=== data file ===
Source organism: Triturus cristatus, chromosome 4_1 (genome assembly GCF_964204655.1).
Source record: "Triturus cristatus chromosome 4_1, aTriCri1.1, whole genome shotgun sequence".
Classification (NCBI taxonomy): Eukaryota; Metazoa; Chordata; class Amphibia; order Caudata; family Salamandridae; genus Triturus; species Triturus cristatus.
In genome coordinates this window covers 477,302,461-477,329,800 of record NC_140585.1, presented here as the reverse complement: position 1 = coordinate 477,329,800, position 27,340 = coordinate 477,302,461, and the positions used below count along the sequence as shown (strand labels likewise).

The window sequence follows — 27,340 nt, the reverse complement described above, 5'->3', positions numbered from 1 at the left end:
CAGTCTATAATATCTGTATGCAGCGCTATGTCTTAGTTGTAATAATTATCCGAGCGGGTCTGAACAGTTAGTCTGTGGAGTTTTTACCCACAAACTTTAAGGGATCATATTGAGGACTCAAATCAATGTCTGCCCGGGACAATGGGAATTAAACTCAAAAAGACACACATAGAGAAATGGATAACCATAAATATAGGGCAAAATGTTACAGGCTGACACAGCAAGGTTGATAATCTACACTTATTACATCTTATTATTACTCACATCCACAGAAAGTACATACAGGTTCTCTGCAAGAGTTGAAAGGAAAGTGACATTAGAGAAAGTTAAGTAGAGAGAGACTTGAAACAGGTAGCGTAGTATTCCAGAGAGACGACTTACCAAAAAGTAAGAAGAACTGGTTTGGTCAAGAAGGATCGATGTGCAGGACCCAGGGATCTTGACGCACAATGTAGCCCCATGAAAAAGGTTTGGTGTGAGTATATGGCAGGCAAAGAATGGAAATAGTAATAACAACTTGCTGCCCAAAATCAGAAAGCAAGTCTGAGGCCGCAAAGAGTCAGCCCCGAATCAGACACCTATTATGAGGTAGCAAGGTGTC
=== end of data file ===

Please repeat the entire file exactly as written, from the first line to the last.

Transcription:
Source organism: Triturus cristatus, chromosome 4_1 (genome assembly GCF_964204655.1).
Source record: "Triturus cristatus chromosome 4_1, aTriCri1.1, whole genome shotgun sequence".
Classification (NCBI taxonomy): Eukaryota; Metazoa; Chordata; class Amphibia; order Caudata; family Salamandridae; genus Triturus; species Triturus cristatus.
In genome coordinates this window covers 477,302,461-477,329,800 of record NC_140585.1, presented here as the reverse complement: position 1 = coordinate 477,329,800, position 27,340 = coordinate 477,302,461, and the positions used below count along the sequence as shown (strand labels likewise).

The window sequence follows — 27,340 nt, the reverse complement described above, 5'->3', positions numbered from 1 at the left end:
CAGTCTATAATATCTGTATGCAGCGCTATGTCTTAGTTGTAATAATTATCCGAGCGGGTCTGAACAGTTAGTCTGTGGAGTTTTTACCCACAAACTTTAAGGGATCATATTGAGGACTCAAATCAATGTCTGCCCGGGACAATGGGAATTAAACTCAAAAAGACACACATAGAGAAATGGATAACCATAAATATAGGGCAAAATGTTACAGGCTGACACAGCAAGGTTGATAATCTACACTTATTACATCTTATTATTACTCACATCCACAGAAAGTACATACAGGTTCTCTGCAAGAGTTGAAAGGAAAGTGACATTAGAGAAAGTTAAGTAGAGAGAGACTTGAAACAGGTAGCGTAGTATTCCAGAGAGACGACTTACCAAAAAGTAAGAAGAACTGGTTTGGTCAAGAAGGATCGATGTGCAGGACCCAGGGATCTTGACGCACAATGTAGCCCCATGAAAAAGGTTTGGTGTGAGTATATGGCAGGCAAAGAATGGAAATAGTAATAACAACTTGCTGCCCAAAATCAGAAAGCAAGTCTGAGGCCGCAAAGAGTCAGCCCCGAATCAGACACCTATTATGAGGTAGCAAGGTGTC